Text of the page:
Blood samples left over from newborn screening tests are a genetic treasure trove which should be available to researchers.
Blood samples left over from newborn screening tests are a genetic treasure trove which should be available to researchers, argue bioethicists in the journal Science Translational Medicine.
Nearly 4 million American newborns undergo mandatory screening every year, and privacy-related and ethical concerns about what happens to the remaining blood spots could hamper research. .
The use of these residual dried blood samples (DBS) has been controversial, as parents in Minnesota and Texas have sued their states for retaining them without parental permission.
The settlement in the Texas suit resulted in the destruction of 5.3 million archived blood samples. The Minnesota Supreme Court ruled that informed consent will be required for the blood samples to be retained for research. Minnesota now plans to start destroying leftover samples when newborn screening is completed.
This narrow view of privacy is hampering research, the bioethicists complain. “The potential value to biomedical research for improving both public health and individual health must be part of the public discussion about what should happen to residual dried blood samples from newborn screening,” says Michelle Huckaby Lewis, of the Johns Hopkins Berman Institute of Bioethics.
“The research community must advocate for policies that support the retention of these samples and their use in biomedical research,” Lewis said. “We should be the generation that recognizes the potential value of these samples and commits to developing them as a resource to promote public and individual health. The scientific community has a responsibility to the nation and its citizens to use these resources ethically, but also to the fullest extent possible to improve the health of our citizenry.” ~ GenomeWeb Daily News, Nov 8
A court in Bahrain has sentenced 23 medical professionals to 3 months in prison each or payment of a fine for involvement in last year’s pro-democracy protests, according to the BBC. Prosecutor Abdulrahman al-Sayyed said 5 other medics have been exonerated. The sentences follow the publication of an Amnesty International report which criticized the kingdom for its “spiralling” repression. At least 95 health workers were arrested between February and March 2011, drawing widespread international opposition. According to Mr al-Sayyed, the 23 defendants “committed crimes and violations, breaching the law and [medical] norms”. He also said the medics could choose to pay a fine of 200 dinars (US$530) to have their sentences suspended, and that they had the right to appeal.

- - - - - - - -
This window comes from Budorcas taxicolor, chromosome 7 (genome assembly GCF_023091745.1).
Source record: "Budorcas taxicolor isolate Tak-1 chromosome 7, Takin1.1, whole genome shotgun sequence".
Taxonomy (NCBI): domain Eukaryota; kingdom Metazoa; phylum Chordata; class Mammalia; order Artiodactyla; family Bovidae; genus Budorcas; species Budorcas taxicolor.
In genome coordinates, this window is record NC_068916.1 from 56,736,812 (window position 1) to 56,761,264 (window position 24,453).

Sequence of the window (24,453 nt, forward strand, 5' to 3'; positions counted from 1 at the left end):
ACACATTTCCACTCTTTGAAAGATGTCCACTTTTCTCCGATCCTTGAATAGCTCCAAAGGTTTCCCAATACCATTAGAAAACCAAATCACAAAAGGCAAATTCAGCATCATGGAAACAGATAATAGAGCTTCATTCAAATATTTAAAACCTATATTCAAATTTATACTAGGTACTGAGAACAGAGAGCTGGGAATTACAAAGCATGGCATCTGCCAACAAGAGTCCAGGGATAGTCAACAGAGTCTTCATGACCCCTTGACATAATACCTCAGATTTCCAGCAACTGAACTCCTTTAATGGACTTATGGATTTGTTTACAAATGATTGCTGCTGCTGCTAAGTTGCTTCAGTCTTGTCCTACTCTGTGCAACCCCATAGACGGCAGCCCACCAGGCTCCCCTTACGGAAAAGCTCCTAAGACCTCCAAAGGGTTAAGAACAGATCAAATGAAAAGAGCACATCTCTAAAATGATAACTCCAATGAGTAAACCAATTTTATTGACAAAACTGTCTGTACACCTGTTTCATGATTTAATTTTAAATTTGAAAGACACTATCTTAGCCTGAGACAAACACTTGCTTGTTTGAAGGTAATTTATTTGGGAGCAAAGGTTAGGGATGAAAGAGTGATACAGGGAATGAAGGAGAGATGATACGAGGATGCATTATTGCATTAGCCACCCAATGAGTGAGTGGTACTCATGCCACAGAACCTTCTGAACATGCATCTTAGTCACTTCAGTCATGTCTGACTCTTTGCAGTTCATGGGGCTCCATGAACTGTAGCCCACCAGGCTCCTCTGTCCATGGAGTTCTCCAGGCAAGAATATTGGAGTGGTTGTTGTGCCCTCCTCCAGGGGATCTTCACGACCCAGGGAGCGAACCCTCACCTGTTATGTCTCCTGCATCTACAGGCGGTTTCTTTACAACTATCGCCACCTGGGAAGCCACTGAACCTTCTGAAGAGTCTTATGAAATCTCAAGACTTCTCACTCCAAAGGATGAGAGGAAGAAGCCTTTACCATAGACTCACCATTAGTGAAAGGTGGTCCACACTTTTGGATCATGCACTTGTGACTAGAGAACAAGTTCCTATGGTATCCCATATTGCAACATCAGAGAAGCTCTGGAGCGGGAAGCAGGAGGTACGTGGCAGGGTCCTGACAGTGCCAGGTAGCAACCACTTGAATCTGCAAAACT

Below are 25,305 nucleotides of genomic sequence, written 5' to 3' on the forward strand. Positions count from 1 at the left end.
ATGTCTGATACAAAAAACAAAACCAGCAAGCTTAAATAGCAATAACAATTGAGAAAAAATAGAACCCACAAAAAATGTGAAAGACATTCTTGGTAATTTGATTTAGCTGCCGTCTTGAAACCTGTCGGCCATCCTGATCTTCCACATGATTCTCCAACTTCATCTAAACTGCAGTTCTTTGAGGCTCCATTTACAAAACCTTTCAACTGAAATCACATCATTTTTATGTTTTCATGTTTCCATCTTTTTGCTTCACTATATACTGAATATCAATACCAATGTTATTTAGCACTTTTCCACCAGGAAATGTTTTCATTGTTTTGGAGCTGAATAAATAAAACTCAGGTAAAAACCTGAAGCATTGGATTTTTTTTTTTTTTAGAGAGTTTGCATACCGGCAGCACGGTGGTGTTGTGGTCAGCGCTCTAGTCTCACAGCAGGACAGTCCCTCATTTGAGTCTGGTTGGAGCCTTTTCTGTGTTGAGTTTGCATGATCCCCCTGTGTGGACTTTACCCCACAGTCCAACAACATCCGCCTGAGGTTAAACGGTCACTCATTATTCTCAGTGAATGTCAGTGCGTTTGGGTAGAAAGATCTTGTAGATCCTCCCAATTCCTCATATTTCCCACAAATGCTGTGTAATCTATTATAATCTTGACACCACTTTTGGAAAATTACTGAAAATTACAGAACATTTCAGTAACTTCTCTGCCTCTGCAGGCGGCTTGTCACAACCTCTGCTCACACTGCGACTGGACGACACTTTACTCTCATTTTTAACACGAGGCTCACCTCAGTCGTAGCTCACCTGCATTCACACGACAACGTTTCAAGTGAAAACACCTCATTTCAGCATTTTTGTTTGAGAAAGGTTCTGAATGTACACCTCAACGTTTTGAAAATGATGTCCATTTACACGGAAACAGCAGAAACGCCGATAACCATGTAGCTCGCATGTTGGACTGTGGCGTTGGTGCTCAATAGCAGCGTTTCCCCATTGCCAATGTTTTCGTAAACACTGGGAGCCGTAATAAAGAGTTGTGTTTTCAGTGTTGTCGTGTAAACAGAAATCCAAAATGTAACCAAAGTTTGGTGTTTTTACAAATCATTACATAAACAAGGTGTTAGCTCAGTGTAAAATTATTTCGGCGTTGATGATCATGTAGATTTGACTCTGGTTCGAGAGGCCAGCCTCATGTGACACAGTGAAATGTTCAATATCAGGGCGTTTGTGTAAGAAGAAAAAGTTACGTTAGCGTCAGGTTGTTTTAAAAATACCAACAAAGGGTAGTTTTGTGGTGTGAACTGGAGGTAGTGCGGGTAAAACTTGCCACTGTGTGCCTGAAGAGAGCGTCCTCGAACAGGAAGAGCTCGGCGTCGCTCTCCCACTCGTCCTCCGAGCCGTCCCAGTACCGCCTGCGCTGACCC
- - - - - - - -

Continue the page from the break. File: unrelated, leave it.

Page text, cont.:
The case dates back to February and March 2011, when the medics worked at the Salmaniya Medical Centre in Manama. The hospital treated many who were injured when security forces suppressed pro-democratic protests. Doctors at Salmaniya Medical Centre voiced opposition to the crackdown in interviews with foreign press after treating the injured, or engaged in the protests after shots were fired at ambulances. Physicians for Human Rights claims that at least 95 health workers were arrested after King Hamad declared a state of emergency and brought in military forces from neighbouring Gulf states. The medics and human rights groups say the convictions were politically motivated, and aimed at quashing dissent. ~ BBC News, Nov 21; BMJ, Nov 23
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